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Old 04-03-2005, 02:28 PM   #1
Chris urbanczyk
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Mar 2005
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I made two batches with prehopped Laglaander extracts. Ready to make a third but noticed a slight sour aftertaste on both of my two batches. Is that normal? Can I avoid this aftertaste?

Thanks.

 
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Old 04-04-2005, 03:48 AM   #2
Powersurge
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Mar 2005
Posts: 13

Quote:
Originally Posted by Chris urbanczyk
I made two batches with prehopped Laglaander extracts. Ready to make a third but noticed a slight sour aftertaste on both of my two batches. Is that normal? Can I avoid this aftertaste?

Thanks.

I made a cider one time that had this problem. It was the sulpher dioxide that contributed to it. Aging solved this problem. Ciders age well but beers do not. You may also have bacteria contamination. How sanitary were you?

 
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Old 04-04-2005, 05:14 AM   #3
D-brewmeister
 
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Feb 2005
Pocatello, Idaho
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How fresh was the extract? Liquid extract has a distinct lifespan, and the hopped type degrades even more markedly. (If almost all hop aroma degrades durring the course of a 1 hour boil, leaving only the bitterness, imagine what happens to the hop profile durring the dehydration process!) I once made a prehopped mr. beer Old english bitter, and it had a distinct cidery, sour taste. I am quite sure that it wasn't a infection, just stale ingredients. For better taste, use unhopped malt extract, from a source that is sure to get you fresh stuff, add your own fresh hopps, and steep some crushed specialty grains to lend the wort a fresher flavor. It'll be twice as good as the prehopped junk. There are lots of folks on here doing the partial mash/ grain steeping method to help you out there. Good luck on your future brews!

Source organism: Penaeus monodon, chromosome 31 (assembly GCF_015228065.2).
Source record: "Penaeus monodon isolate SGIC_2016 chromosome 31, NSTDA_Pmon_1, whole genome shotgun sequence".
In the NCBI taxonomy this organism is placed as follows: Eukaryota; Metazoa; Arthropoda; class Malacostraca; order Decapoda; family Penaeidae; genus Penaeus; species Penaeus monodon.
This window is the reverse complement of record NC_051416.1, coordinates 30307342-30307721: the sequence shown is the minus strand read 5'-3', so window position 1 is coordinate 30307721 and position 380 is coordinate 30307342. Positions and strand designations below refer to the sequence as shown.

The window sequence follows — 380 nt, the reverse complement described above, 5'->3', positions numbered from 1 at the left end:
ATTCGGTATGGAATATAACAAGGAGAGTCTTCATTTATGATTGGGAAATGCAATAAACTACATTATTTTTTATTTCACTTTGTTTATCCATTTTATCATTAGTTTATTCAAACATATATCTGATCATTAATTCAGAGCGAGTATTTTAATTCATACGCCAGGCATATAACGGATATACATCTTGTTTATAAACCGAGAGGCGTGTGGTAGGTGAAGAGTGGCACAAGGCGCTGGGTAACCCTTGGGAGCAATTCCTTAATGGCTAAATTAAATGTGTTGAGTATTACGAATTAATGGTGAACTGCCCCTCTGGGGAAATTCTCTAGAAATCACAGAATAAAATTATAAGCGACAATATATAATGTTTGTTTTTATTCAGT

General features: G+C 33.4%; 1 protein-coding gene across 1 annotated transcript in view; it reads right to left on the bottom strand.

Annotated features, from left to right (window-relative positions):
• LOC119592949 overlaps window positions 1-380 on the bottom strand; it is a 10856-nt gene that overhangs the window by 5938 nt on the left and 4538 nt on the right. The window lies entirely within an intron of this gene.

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Old 04-04-2005, 12:20 PM   #4
Chris urbanczyk
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Mar 2005
Posts: 4

Quote:
Originally Posted by Powersurge
I made a cider one time that had this problem. It was the sulpher dioxide that contributed to it. Aging solved this problem. Ciders age well but beers do not. You may also have bacteria contamination. How sanitary were you?
I don't think it's a sanitation problem. The sour taste is slight, maybe like one experiences drinking Linenkugel beer, but I want to avoid that taste. It didn't go away with aging although it is softer after the beer was properly aged.

Thanks.

 
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Old 04-04-2005, 12:26 PM   #5
Chris urbanczyk
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Mar 2005
Posts: 4

Quote:
Originally Posted by D-brewmeister
How fresh was the extract? Liquid extract has a distinct lifespan, and the hopped type degrades even more markedly. (If almost all hop aroma degrades durring the course of a 1 hour boil, leaving only the bitterness, imagine what happens to the hop profile durring the dehydration process!) I once made a prehopped mr. beer Old english bitter, and it had a distinct cidery, sour taste. I am quite sure that it wasn't a infection, just stale ingredients. For better taste, use unhopped malt extract, from a source that is sure to get you fresh stuff, add your own fresh hopps, and steep some crushed specialty grains to lend the wort a fresher flavor. It'll be twice as good as the prehopped junk. There are lots of folks on here doing the partial mash/ grain steeping method to help you out there. Good luck on your future brews!
I have Munton's Old Ale (2X1.5kg.) prehopped extract dated Sept. 06 ready to go into the next batch. Maybe I should replace it and go the hopped approach you have suggested. What are your thoughts?

Thanks.

 
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Old 08-31-2009, 09:33 PM   #6
skeyeflery
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Aug 2009
WI
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I just made a yarrow gruit and it has a sour taste up front. It is overwhelmingly sour...what say you? Should I let it age some more, or risk botttle bombs with time.

Skeyeflyer

 
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